First and foremost, get a satisfactory pre-approval letter from a reputable and reliable lender. It should be subject only to a satisfactory appraisal and a purchase and sale agreement. I have a list of trusted lenders that I would be happy to share with you. I have seen a lot of bait and switch on rates and closing costs, and many lenders who simply do not live up to the promises they make when they start doing business with the buyer. I can not overemphasize how important it is to do business with any of the people I know, because when a problem arises (they always do!) these people will be responsive to us and the team of attorneys, surveyors, title examiners and appraisers that work with that lender. If you can learn from other people’s mistakes, please learn from the many people I have worked with over the years who report that they wish they had not worked with someone unknown to me. Remember, if your bank is not prepared to close on closing day, you will be in default, and your deposit of five percent will be forfeited. Again, I’d be glad to provide a list of people who wish they had taken this advice and incurred a lot of undue stress. This is likely to be the piece of advice you are most likely to ignore, but at least I’ll sleep at night knowing I tried to help you avoid the problems you may encounter with a stray lender.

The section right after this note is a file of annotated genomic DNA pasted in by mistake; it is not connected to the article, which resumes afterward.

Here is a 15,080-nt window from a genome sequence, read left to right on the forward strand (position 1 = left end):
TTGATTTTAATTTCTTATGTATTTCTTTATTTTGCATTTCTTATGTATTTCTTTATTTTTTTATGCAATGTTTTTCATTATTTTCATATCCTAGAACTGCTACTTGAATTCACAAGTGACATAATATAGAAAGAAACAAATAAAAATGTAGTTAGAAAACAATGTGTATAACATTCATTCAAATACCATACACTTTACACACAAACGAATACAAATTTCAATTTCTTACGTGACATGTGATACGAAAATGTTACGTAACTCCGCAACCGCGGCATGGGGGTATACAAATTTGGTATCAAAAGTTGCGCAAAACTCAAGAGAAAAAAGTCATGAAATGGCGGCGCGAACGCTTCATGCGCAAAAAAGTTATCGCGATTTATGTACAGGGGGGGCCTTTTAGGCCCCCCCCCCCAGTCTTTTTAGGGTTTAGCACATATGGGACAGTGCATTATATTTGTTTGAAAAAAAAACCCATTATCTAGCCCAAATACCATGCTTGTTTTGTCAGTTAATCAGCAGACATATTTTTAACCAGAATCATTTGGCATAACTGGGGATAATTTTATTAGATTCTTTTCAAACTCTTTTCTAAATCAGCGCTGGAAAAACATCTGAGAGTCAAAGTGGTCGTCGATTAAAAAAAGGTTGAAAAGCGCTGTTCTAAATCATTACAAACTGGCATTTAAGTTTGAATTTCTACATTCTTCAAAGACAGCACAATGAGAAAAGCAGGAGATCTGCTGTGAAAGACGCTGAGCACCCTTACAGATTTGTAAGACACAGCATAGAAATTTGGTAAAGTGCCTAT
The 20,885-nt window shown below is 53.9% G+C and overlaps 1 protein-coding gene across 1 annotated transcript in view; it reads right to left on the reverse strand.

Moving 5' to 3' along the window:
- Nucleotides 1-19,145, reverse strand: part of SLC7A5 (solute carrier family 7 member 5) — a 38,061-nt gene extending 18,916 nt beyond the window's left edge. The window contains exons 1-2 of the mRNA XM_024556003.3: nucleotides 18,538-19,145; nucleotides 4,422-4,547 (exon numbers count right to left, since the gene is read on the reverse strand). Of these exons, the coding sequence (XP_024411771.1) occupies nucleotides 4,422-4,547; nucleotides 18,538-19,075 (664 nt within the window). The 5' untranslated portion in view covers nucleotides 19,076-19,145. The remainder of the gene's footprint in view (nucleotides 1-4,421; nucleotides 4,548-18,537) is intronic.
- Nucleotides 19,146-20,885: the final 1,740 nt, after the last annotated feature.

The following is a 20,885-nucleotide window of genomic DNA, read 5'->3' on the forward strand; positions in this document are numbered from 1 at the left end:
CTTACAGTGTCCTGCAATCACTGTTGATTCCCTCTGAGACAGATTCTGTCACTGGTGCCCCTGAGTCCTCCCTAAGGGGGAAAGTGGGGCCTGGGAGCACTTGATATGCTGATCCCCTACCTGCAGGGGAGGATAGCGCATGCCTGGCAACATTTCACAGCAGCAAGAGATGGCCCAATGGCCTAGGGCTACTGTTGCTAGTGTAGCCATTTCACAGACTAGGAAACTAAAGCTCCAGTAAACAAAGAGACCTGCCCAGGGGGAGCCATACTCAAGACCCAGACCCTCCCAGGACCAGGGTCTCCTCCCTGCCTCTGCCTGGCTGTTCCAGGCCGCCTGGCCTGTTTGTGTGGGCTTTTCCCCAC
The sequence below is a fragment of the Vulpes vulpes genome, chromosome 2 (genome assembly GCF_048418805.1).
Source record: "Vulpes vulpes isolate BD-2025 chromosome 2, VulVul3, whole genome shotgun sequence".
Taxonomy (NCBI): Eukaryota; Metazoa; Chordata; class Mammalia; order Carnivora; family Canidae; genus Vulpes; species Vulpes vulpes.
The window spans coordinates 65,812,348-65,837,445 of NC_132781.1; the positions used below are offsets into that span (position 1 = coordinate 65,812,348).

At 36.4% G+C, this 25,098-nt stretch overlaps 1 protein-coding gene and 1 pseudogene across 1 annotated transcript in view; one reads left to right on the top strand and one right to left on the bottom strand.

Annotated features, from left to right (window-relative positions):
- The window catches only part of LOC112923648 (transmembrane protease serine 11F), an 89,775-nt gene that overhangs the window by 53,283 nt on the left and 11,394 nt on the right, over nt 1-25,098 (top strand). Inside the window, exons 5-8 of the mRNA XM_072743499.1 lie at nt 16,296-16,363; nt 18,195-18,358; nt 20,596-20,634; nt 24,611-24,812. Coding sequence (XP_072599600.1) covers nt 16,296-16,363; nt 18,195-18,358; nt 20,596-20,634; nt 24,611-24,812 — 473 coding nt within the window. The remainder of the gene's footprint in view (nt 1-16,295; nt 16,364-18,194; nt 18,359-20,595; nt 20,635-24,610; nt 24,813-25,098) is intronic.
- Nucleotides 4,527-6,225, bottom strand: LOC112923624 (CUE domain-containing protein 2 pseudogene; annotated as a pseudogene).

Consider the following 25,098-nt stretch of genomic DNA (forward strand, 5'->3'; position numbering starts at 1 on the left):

If you already own a house, your pre-approval letter should say that you are qualified to bridge if your home is not sold. If you choose not to bridge, or don’t qualify for a bridge, you may want to consider making an offer with a 48-hour kick-out clause, which would mean the sellers could come to terms with you but would continue to market their property. Should the seller receive a bonafide offer, you would have 48 hours to either drop your contingency to sell your home, or to waive it and go forward under the terms of your offer.
Your Neighborhood Realtor